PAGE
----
Well, if you've learned anything useful about those of us who are afflicted, if we don't want to learn something, we simply will not. Make sure this is something that he wants to do, or you will be wasting both yours and his time.
Use a spread sheet. Have a checkbox for each day between lessons. Make sure each item s/he is to practice is concrete, including the number of repetitions. The more specific you make it, the higher the compliance.
If the kid plays video games, it`s too late.
I have a high functioning autistic son...and if this boy is not interested in learning the piano , he won't. These kids don't fit into common molds. If however, he wants to learn to play , you may have a savant on your hands. If however he is interested in the history of things then teaching him the origins of the piano and why it would be good to learn might be helpful. Although this may be the parents' job.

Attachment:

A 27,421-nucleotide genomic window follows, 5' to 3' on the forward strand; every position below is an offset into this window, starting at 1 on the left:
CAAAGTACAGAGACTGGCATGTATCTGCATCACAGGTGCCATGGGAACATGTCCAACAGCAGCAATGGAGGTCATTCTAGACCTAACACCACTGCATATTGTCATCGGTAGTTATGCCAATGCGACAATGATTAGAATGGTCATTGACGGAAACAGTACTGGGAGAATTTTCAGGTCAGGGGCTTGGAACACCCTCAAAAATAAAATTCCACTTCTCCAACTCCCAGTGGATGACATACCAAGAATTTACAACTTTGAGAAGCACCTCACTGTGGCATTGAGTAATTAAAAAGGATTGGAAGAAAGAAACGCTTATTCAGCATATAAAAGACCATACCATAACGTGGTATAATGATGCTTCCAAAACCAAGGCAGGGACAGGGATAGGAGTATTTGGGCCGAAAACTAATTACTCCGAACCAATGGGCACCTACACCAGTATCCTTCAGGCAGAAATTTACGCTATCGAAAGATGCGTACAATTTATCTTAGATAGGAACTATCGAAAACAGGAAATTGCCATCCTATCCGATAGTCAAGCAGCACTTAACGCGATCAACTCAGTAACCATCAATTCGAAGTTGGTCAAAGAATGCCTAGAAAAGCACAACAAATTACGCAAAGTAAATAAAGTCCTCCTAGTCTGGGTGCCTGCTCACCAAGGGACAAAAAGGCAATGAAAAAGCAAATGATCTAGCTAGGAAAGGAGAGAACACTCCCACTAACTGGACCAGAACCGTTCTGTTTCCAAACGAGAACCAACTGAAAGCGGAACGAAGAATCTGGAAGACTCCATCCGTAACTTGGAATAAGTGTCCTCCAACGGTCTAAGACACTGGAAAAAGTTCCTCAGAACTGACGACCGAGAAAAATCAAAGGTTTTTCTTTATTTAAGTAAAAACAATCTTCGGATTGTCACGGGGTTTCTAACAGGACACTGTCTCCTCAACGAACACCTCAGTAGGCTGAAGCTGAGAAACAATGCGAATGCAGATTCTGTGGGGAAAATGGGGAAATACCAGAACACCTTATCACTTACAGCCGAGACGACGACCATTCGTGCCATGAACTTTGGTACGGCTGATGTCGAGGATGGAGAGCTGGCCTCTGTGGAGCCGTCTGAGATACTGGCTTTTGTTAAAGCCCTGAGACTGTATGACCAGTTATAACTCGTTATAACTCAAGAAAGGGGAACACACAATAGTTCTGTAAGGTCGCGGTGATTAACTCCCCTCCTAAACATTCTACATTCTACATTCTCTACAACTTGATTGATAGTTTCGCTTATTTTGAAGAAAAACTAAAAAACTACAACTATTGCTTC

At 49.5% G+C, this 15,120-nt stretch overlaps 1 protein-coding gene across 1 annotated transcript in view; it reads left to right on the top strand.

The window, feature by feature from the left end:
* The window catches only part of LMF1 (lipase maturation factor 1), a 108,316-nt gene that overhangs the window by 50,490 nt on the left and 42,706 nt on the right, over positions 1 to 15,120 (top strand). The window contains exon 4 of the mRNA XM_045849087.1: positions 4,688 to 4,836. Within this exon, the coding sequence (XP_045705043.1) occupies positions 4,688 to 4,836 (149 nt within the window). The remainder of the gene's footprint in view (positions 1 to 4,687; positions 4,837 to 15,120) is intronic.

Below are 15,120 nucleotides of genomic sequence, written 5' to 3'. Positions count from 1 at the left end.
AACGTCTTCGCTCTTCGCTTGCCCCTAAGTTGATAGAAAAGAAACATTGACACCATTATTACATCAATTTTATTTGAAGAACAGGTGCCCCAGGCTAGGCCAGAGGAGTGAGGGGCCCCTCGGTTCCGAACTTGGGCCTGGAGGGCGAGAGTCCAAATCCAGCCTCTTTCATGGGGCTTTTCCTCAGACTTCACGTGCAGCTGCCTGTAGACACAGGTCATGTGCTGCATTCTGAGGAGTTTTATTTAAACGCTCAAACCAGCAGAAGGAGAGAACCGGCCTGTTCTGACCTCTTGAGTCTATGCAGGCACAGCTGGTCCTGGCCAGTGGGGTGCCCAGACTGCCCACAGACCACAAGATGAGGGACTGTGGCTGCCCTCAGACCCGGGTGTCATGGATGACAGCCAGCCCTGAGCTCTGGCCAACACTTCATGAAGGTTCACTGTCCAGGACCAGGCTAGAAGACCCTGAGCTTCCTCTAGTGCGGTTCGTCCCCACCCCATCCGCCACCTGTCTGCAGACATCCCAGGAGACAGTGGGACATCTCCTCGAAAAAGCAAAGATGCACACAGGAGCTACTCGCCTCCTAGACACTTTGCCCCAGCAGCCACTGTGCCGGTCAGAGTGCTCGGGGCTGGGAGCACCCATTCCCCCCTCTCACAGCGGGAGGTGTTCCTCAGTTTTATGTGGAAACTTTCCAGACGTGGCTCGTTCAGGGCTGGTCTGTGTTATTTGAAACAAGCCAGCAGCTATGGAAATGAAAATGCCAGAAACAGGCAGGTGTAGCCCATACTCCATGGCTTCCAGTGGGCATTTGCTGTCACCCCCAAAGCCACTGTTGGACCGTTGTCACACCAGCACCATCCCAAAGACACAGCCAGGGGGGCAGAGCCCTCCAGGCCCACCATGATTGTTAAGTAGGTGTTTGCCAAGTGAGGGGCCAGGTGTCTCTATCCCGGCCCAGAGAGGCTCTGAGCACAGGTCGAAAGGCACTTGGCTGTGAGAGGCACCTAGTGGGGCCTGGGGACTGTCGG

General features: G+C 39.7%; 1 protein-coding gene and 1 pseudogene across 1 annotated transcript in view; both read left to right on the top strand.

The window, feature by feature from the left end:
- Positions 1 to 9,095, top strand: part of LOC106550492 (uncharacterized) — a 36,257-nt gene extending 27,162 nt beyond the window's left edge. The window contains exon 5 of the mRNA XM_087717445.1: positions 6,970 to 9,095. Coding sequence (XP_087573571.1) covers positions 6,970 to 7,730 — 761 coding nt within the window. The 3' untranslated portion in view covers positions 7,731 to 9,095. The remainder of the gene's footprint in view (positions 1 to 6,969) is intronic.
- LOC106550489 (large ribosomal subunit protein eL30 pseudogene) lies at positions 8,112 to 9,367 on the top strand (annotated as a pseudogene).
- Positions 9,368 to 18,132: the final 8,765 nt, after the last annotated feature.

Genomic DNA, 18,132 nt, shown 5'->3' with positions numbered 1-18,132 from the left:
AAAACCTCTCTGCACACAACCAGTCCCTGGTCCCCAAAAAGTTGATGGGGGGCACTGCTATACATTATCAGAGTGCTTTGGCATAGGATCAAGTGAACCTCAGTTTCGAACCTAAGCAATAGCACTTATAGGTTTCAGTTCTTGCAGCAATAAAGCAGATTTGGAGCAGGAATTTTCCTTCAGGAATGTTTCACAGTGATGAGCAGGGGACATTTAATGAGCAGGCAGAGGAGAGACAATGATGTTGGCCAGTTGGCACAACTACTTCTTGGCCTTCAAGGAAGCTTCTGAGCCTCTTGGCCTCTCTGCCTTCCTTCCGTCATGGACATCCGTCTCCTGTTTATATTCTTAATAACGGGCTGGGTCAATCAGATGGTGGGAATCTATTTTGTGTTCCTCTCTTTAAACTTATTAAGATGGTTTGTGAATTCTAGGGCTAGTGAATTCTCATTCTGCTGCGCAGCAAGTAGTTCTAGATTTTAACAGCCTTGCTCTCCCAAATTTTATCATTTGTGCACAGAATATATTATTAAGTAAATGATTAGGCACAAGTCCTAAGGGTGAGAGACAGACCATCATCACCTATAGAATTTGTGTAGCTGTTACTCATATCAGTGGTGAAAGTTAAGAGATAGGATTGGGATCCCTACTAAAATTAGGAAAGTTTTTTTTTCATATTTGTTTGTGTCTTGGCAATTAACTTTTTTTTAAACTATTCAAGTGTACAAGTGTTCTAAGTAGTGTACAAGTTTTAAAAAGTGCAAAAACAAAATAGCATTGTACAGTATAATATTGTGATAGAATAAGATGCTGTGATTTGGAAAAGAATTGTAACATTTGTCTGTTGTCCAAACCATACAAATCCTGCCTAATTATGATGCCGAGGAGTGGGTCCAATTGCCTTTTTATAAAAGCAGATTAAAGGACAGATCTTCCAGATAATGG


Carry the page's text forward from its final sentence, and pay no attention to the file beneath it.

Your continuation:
plain routine every time he comes and baisicly... autistic children decide them self what they want to lern... (they know were their talant's are)
start with a routine he enjoys (let him help decide the routine). If he is unfocused, try holding his hand while you verbally redirect him. I have found these children are comforted by touch. Allow him some choice in what he learns. These kids will often surprise you in their abilities when they are allow to choose the activity. Often regalia (concrete ob<x>jects) are your best resource to use to engage them. These children are usually focused on one thing and cannot move on until the thing they are focused on is resolved or fixed. Hope this helps.